Almost-Fully digital High Power PSU, am I overlooking something?

Discussion in 'Analog & Mixed-Signal Design' started by Lorenzo Di Mauro, Oct 16, 2016.

  1. Lorenzo Di Mauro

    Thread Starter New Member

    Oct 16, 2016
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    Hello guys, I have "designed" this theoretical circuit to convert any voltage up to 25 V to 12 V (And after that, 5 V & 3.3 V to make a full battery-powered ATX PSU)

    For a single PSU, this is the theoretical circuit. I do not use any sort of overshoot protection because the 500 KHz clock generator is a placeholder for a PIC16 MCU, and I was thinking on making a software-controlled overshoot protection by simply ramping up the PWM signal slowly via software to ensure there isn't a substantial Ramp up to 19+ Volt (way out of spec for ATX maximum 13V limit I'd say).

    However I'm only a stupid student and I'm not sure this is the actual way to do this, the circuit is not that complex, however there are way too many components for just one rail, and I was wondering if any of you big guys have a suggestion to either:

    * Reduce component size

    * Avoid Inrush current to reach something on the line of 100+ A (To reduce trace width size), since my maximum current should be 10 to 15 A.

    * Correctly calculate Inductor and Capacitor values

    * Any issue I'm overlooking or straight up not noticing.

    Any suggestion is appreciated, I want to make this a full blown ATX PSU (10 A for 3.3V, 5 V and 12V foe ULP PC) for a project I've been longing to do.
     
  2. Lorenzo Di Mauro

    Thread Starter New Member

    Oct 16, 2016
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    So, here's a better image where I did some refinements, made it look nicer and stuff like this.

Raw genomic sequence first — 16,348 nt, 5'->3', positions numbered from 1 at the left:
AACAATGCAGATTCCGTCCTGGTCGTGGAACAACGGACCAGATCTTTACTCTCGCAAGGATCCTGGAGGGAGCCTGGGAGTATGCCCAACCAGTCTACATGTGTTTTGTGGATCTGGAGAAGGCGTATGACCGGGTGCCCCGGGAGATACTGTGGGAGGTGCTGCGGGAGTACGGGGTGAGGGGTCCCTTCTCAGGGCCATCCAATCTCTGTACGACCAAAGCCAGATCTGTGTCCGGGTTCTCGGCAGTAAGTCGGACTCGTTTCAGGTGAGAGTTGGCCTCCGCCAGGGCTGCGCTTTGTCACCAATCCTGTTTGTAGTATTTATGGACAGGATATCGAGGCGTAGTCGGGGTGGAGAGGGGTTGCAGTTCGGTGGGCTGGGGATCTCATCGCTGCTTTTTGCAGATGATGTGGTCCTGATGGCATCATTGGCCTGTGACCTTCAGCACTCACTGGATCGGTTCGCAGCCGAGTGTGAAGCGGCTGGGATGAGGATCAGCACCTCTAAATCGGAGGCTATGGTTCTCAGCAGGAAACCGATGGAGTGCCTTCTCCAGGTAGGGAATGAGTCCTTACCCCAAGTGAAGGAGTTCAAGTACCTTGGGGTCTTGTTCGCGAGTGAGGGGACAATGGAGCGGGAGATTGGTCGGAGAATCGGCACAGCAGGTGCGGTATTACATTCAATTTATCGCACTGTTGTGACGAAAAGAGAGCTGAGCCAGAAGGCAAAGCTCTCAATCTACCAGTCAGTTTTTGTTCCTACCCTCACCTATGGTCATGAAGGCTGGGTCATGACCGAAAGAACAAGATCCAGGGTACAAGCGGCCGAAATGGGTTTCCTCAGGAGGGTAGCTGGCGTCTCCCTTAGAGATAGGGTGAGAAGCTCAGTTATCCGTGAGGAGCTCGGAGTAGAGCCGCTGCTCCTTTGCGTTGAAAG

[​IMG]

    Taking into account the Input Voltage to be between 24 and 18 V, I have simulated the correct PWM to be Between 65-45 (for Heavy-Light Load) and 75-55 (Same but for 18 V)

    So I made the usual buck converter setup using an extremely low RDS(On) N Channel MOSFET (we are talking less than 1 mOhm "Low").

    Inserted it together with a decently sized ideal inductor and oversized ideal capacitor and a 16 A temporary diode while waiting to make it synchronous with another AUIRFS8409.

    The PWM is, as already said, generated by a PIC MCU via software, which has a feedback loop via The voltage output divider RDIV1-2 (Which converts a maximum of 15 volts to 5 theoretical volts - perfect for ADC Sampling), at a frequency between 750 KHz or 1 MHz.

    The output of the MCU, being inherently not enough to drive anything useful, it sent to a High power Current amplifier which converts it to a respectable 22 V - 100 mA Output - Perfect to drive the low capacitance MOSFETS.

    The output is then sent (and also inverted) to the two low-capacitance mosfets used to turn on and off the main Mosfet, ensure it doesn't fall into some sort of "unknown linear state" or simply gets turned on/off too slowly for my necessities.